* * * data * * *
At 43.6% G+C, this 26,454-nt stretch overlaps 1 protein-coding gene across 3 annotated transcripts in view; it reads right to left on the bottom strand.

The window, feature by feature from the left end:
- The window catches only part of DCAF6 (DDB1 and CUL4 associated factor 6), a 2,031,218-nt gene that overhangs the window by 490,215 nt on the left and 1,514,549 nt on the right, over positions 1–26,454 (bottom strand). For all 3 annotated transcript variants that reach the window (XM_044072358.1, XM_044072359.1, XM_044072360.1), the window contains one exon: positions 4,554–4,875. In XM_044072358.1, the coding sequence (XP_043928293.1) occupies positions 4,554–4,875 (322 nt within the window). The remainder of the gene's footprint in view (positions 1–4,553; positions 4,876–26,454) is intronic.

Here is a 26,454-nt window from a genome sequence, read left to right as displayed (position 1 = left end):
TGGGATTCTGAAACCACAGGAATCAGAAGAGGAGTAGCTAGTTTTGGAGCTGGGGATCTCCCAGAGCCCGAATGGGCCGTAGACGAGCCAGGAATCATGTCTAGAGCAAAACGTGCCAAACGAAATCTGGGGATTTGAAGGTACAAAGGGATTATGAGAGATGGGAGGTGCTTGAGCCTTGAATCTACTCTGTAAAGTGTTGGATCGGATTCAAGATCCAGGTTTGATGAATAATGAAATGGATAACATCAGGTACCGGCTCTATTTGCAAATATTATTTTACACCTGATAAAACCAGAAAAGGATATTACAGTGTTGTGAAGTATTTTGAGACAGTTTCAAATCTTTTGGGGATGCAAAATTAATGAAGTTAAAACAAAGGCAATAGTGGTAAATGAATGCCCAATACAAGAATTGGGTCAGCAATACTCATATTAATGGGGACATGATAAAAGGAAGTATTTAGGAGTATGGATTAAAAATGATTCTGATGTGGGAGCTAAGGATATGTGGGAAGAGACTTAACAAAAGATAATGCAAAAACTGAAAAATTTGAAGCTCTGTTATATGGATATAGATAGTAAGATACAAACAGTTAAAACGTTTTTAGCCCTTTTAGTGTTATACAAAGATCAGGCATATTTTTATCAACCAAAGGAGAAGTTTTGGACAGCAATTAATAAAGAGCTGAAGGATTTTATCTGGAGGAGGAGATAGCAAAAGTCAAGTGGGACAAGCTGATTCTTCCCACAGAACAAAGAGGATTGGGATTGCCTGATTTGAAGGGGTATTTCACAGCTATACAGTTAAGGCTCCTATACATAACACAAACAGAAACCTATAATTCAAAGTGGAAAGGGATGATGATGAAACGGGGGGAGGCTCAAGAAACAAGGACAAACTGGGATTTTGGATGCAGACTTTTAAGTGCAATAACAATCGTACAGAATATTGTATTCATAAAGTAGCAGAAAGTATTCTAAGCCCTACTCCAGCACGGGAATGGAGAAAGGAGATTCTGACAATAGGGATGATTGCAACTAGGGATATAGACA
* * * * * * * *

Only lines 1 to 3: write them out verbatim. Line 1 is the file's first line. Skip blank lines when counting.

At 43.6% G+C, this 26,454-nt stretch overlaps 1 protein-coding gene across 3 annotated transcripts in view; it reads right to left on the bottom strand.

The window, feature by feature from the left end:
- The window catches only part of DCAF6 (DDB1 and CUL4 associated factor 6), a 2,031,218-nt gene that overhangs the window by 490,215 nt on the left and 1,514,549 nt on the right, over positions 1–26,454 (bottom strand). For all 3 annotated transcript variants that reach the window (XM_044072358.1, XM_044072359.1, XM_044072360.1), the window contains one exon: positions 4,554–4,875. In XM_044072358.1, the coding sequence (XP_043928293.1) occupies positions 4,554–4,875 (322 nt within the window). The remainder of the gene's footprint in view (positions 1–4,553; positions 4,876–26,454) is intronic.